AB: Did you ever hear from the military?

CB: I did hear from some of the activists who had held the Navy’s feet to the fire. And some months, possibly even a year later, I got a long letter from the captain of the Belleau Wood, Allen Schindler’s ship. He thought my portrait of the ship was unfair, gave a distorted picture of the ethos on board the ship. I had tried through the Navy public affairs to get an interview with him during the reporting and had been turned down. As is so often the case with people who decline to be interviewed but then afterwards want to tell you their side of the story and what was wrong with your account, it was too late.

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Opening page, Esquire spread, Dec 1993



HIS MARTYRDOM was subscribed where they found him, dying on the floor of a bathroom in a park in Sasebo, Japan. It was half an hour before midnight, October 27, 1992. His four countrymen in the shore patrol had come running from about 175 yards away, alerted by a seaman and a petty officer who had glimpsed part of the assault through a glass-block wall and who, ironically, had been drawn to the bathroom by what they thought were the sounds of a man and woman having sex. Two of the shore patrolmen went to search for a pair of sketchily described suspects; the two remaining turned to the sailor.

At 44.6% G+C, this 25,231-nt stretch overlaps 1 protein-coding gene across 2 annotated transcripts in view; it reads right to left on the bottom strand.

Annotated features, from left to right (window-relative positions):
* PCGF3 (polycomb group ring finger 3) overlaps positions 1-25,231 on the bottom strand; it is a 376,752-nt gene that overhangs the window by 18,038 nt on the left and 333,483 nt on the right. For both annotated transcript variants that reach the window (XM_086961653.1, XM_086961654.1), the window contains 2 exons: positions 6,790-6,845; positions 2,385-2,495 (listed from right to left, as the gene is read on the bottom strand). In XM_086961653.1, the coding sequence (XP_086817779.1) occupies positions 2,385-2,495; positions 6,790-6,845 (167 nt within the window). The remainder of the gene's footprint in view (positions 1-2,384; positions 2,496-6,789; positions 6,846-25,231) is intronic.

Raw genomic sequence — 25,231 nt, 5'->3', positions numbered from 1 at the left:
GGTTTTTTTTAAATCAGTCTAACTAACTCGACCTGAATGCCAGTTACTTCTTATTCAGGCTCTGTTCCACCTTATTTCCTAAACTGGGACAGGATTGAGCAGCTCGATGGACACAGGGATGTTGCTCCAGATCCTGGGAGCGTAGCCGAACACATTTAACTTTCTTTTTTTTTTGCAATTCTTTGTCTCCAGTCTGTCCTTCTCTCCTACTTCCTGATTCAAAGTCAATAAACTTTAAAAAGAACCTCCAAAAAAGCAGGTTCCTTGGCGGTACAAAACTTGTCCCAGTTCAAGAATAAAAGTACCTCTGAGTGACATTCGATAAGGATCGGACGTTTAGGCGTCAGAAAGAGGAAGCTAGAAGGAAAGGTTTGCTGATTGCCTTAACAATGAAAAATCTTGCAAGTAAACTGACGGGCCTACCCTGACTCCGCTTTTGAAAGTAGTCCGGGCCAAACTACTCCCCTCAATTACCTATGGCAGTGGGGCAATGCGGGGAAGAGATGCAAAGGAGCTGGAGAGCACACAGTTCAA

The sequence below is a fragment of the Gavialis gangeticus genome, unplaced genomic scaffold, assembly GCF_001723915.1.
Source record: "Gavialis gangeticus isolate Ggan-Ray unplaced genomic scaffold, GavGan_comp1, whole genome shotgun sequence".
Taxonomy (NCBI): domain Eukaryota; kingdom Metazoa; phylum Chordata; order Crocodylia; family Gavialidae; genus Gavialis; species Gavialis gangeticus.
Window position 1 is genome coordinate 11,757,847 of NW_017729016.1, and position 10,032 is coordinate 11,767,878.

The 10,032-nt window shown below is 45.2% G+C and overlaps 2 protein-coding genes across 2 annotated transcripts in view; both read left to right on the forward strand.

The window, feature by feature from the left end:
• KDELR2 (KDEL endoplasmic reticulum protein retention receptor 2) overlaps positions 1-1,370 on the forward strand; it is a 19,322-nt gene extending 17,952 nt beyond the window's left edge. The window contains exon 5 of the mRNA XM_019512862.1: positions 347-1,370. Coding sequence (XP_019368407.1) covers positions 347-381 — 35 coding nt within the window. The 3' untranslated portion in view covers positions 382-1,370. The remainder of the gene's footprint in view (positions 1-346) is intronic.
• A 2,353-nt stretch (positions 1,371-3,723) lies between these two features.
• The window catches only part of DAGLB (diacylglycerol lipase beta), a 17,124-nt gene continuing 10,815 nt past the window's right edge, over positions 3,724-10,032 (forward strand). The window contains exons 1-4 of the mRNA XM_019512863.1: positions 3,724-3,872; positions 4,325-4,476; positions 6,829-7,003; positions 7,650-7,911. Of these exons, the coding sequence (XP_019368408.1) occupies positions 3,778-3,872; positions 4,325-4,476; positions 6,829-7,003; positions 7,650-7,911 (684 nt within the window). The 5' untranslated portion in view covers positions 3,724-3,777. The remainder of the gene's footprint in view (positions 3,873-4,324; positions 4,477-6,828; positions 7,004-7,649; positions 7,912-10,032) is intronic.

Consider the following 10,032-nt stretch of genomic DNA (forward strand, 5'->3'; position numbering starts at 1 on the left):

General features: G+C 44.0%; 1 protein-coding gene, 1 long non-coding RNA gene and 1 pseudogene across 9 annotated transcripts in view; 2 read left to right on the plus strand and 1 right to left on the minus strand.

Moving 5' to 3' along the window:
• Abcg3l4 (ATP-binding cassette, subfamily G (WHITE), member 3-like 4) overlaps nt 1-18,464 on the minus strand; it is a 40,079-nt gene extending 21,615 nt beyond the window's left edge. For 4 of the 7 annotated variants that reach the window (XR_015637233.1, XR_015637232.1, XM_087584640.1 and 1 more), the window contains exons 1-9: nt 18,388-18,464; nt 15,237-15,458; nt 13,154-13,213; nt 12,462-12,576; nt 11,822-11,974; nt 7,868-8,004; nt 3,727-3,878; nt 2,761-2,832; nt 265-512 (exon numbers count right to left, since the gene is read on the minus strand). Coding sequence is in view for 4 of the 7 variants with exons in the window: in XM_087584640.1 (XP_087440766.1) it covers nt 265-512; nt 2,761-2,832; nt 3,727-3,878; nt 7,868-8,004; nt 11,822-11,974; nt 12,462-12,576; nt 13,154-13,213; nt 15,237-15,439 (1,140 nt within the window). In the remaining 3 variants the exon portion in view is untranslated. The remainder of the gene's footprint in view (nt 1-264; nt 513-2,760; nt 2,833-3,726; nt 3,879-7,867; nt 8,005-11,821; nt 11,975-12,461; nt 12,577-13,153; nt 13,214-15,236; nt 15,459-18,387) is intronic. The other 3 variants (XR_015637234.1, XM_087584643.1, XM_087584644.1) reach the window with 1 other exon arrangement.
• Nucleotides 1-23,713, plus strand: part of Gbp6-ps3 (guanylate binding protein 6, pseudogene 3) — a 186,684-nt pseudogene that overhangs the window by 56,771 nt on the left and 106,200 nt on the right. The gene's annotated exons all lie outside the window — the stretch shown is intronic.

He was unconscious but still alive, gargling up blood. His face was so disfigured no one was sure of his race, much less his name. Patrolman Anthony Aptimes got a pulse, then lost it. He wiped the blood out of the sailor’s mouth with a T-shirt and pressed on his chest, trying to restart his heart. With each compression, blood trickled from the sailor’s mouth and bubbled out of a gash on the bridge of his nose. It would have expedited the rescue if the ambulance had been directed to come up behind the indoor swimming pool on the road that paralleled the Navy base or had parked out on the road itself. But the one landmark U. S. military personnel know along the liberty trail, which connects U. S. Fleet Activities in Sasebo to the five-dollar-a-beer karaoke bars in Sailor Town, is the Albuquerque Bridge, the suspension walkway across the Sasebo River. That’s where the ambulance was directed, and that’s why the dying sailor was moved. Two shore patrolmen, a base security cop, and Seaman Jonathan Witte slipped a jacket under his body and carried him about a hundred yards, through the camphor trees of Sasebo Park, where elderly blue-smocked women tend gardens by day and spermy gaijin romance local maids at night. He was six feet one, weighed about 180 pounds, and had blond hair. To Seaman Witte, the eyewitness who’d sounded the alarm, it looked as if the sailor’s nose had been shaved clean off his face. Witte cradled the man’s head and stared at the tattoos on his arms. When the group reached the bridge, they set the sailor down and flung the blood off their hands. A crowd gathered. The ambulance arrived. A corpsman rushed up with a breathing bag, another unloaded the gurney. The sailor wasn’t breathing; his heart wasn’t beating.

“Schneider ... ?” said a shore patrolman squinting at the military ID he’d found in the sailor’s waist pack. “Schlüter ... ?”